I did not invent this specific plunger-free plundering process – the same basic technique can be found everywhere on the internet on sanitary and do-it-yourself blogs, both mainstream and obscure – but I can testify to the power and power .
The next time you hide a toilet for whatever reason, even if you have a plunger on hand, you can try it instead and avoid the splashing, dripping, unsanitary mess making a plunger .
Most bathrooms have everything you need
To perform this trick, you need three things that can be found in almost every bathroom: soap, warm water and a barrel for transferring the water to the toilet bowl. Dishwashing liquid and a 5-gallon bucket work best, but if secrecy is paramount and leaving the toilet would blow up your lid, a small plastic waste bin and a few pumps from a hand soap dispenser are fine.
In preparation, you want the hot water to run into the sink or the bath and allow sufficient time to reach the maximum temperature. You do not want (or need to) use boiling water that can damage the toilet's porcelain or, worse, injure you . Let the tap get as hot as possible – that's hot enough.
While you wait for hot water, go ahead and clear everything from the floor, such as bowls and bath mats. You will of course be very careful to prevent spillage, but better to be safe than wet.
Mixing the magic potion
The goal is to get the liquid in the toilet bowl as hot and soapy as possible without allowing it to overflow. You can pour (or pump) soap directly into the bowl and then add hot water, or you can mix the soap with the hot water before adding it to the bowl.
I prefer to add soap directly to the toilet bowl if the clog has not left much room (for example, less than an inch). This ensures a high soap-water ratio. However, if there is enough space above the waterline (one inch or more), premixing ensures an even distribution of the soap.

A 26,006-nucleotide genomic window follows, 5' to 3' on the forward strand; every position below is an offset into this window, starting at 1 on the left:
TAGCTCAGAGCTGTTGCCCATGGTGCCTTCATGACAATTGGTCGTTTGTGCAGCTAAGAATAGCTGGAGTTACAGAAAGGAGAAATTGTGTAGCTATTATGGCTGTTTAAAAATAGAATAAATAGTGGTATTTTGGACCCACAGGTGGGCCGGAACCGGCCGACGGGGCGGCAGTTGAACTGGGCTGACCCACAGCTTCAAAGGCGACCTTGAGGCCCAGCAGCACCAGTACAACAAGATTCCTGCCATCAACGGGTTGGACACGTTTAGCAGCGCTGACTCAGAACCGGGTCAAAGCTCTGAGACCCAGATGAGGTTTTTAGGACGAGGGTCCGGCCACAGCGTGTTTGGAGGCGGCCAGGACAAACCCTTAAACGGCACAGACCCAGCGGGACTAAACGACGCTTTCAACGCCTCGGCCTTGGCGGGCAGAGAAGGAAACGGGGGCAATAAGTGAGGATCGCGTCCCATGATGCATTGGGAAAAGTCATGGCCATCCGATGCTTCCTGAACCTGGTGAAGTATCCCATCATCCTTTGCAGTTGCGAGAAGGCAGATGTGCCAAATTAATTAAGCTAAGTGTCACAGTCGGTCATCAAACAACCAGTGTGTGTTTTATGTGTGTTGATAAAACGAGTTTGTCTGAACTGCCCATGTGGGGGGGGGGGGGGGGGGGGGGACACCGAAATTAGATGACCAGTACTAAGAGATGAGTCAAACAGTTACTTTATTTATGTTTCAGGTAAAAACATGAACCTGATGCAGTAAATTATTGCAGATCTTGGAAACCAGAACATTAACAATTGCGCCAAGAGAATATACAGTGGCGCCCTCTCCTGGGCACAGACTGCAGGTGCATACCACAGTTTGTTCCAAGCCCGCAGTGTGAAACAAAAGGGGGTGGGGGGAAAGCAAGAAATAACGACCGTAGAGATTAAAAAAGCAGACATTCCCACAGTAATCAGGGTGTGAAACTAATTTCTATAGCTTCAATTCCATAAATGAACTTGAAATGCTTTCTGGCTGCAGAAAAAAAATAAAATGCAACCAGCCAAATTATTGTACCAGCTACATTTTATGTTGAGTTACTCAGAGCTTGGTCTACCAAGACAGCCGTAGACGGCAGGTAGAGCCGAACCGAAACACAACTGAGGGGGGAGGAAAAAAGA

You really can't exaggerate the soap now. You are not going to stir the solution, so you will not spawn a suds volcano if you go overboard. I'm not saying you have to pour the whole bottle in it, but I'm not saying that you shouldn't do that. Anywhere from a tablespoon to half a cup should work.
Add the hot water carefully and carefully
Mixing everything in the toilet bowl is the step that requires the most finesse. You want to raise the average water temperature and get the soap in every crack, but you don't necessarily want to make a slurry with what's in it.
So do not use anything to stir it up. Instead, don't be shy about pouring your hot water – go ahead and throw it in there. Be careful not to overfill.
Most toilet backups are not total clogs, so there is a good chance that yours will slowly drain first. Keep an eye on the water level and, while it drops, keep adding more hot water to keep it full. If the clog is not too stubborn, the extra pressure from a full toilet bowl should help the backup case fairly quickly.
If all else fails, time is on your side
The worst-case scenario is that the clog is clamped too tightly in place and the above steps do not immediately push it down. If that happens, you don't have to call a plumber or go to the hardware store.
Try to give it some time to get that hot soapy water to work to break the blockage. Walk away, close the bathroom door and wait 30 to 60 minutes before checking again. If you do that, you may be pleasantly surprised that your problem has disappeared.
Your toilet is not the only piece of household plumbing that can get clogged, but luckily there are equally fast, clean and efficient ways to tackle other simple household plumbing problems. If the drain in your kitchen hurts you, check out these. If your shower head simply does not protrude the pressure that used to be, you can quickly break down the build-up of minerals in your shower head as follows . Once you have cleaned up that waste, consider using it properly and .
Originally published last month.